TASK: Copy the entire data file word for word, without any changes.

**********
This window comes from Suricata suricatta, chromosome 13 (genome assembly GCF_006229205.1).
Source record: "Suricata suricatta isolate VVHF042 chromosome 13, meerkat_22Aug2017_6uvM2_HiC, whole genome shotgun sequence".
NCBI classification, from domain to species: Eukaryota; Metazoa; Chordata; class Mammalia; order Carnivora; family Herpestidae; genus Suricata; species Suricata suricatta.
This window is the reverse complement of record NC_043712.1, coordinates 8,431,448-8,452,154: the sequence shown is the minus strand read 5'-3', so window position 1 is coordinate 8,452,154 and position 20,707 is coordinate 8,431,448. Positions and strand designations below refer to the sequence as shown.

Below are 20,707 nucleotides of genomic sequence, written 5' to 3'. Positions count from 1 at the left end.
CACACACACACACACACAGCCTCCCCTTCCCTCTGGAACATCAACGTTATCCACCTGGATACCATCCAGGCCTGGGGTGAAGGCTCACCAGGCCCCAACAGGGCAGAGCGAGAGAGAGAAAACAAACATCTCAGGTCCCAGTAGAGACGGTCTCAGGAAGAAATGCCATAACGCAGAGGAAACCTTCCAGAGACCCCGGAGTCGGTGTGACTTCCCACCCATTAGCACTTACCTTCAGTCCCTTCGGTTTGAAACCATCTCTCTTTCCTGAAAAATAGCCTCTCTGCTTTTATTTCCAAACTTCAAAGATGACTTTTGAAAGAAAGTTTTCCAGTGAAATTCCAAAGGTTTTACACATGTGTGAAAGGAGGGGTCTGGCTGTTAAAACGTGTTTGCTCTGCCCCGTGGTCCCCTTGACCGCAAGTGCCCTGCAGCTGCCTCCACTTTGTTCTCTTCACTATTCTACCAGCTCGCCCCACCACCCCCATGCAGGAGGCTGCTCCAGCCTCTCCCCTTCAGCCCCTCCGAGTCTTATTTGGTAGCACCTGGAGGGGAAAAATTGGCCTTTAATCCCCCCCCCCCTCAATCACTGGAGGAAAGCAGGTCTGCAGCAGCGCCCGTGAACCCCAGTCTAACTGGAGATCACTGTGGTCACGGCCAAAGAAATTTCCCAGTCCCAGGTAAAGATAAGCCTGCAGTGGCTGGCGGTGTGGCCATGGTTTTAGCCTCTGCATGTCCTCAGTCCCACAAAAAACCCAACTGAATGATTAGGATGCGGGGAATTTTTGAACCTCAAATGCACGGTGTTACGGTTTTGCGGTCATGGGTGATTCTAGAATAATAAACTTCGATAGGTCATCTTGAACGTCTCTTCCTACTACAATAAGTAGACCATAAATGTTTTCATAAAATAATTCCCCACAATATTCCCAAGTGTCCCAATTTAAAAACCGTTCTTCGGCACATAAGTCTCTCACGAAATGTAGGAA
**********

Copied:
This window comes from Suricata suricatta, chromosome 13 (genome assembly GCF_006229205.1).
Source record: "Suricata suricatta isolate VVHF042 chromosome 13, meerkat_22Aug2017_6uvM2_HiC, whole genome shotgun sequence".
NCBI classification, from domain to species: Eukaryota; Metazoa; Chordata; class Mammalia; order Carnivora; family Herpestidae; genus Suricata; species Suricata suricatta.
This window is the reverse complement of record NC_043712.1, coordinates 8,431,448-8,452,154: the sequence shown is the minus strand read 5'-3', so window position 1 is coordinate 8,452,154 and position 20,707 is coordinate 8,431,448. Positions and strand designations below refer to the sequence as shown.

Below are 20,707 nucleotides of genomic sequence, written 5' to 3'. Positions count from 1 at the left end.
CACACACACACACACACAGCCTCCCCTTCCCTCTGGAACATCAACGTTATCCACCTGGATACCATCCAGGCCTGGGGTGAAGGCTCACCAGGCCCCAACAGGGCAGAGCGAGAGAGAGAAAACAAACATCTCAGGTCCCAGTAGAGACGGTCTCAGGAAGAAATGCCATAACGCAGAGGAAACCTTCCAGAGACCCCGGAGTCGGTGTGACTTCCCACCCATTAGCACTTACCTTCAGTCCCTTCGGTTTGAAACCATCTCTCTTTCCTGAAAAATAGCCTCTCTGCTTTTATTTCCAAACTTCAAAGATGACTTTTGAAAGAAAGTTTTCCAGTGAAATTCCAAAGGTTTTACACATGTGTGAAAGGAGGGGTCTGGCTGTTAAAACGTGTTTGCTCTGCCCCGTGGTCCCCTTGACCGCAAGTGCCCTGCAGCTGCCTCCACTTTGTTCTCTTCACTATTCTACCAGCTCGCCCCACCACCCCCATGCAGGAGGCTGCTCCAGCCTCTCCCCTTCAGCCCCTCCGAGTCTTATTTGGTAGCACCTGGAGGGGAAAAATTGGCCTTTAATCCCCCCCCCCCTCAATCACTGGAGGAAAGCAGGTCTGCAGCAGCGCCCGTGAACCCCAGTCTAACTGGAGATCACTGTGGTCACGGCCAAAGAAATTTCCCAGTCCCAGGTAAAGATAAGCCTGCAGTGGCTGGCGGTGTGGCCATGGTTTTAGCCTCTGCATGTCCTCAGTCCCACAAAAAACCCAACTGAATGATTAGGATGCGGGGAATTTTTGAACCTCAAATGCACGGTGTTACGGTTTTGCGGTCATGGGTGATTCTAGAATAATAAACTTCGATAGGTCATCTTGAACGTCTCTTCCTACTACAATAAGTAGACCATAAATGTTTTCATAAAATAATTCCCCACAATATTCCCAAGTGTCCCAATTTAAAAACCGTTCTTCGGCACATAAGTCTCTCACGAAATGTAGGAA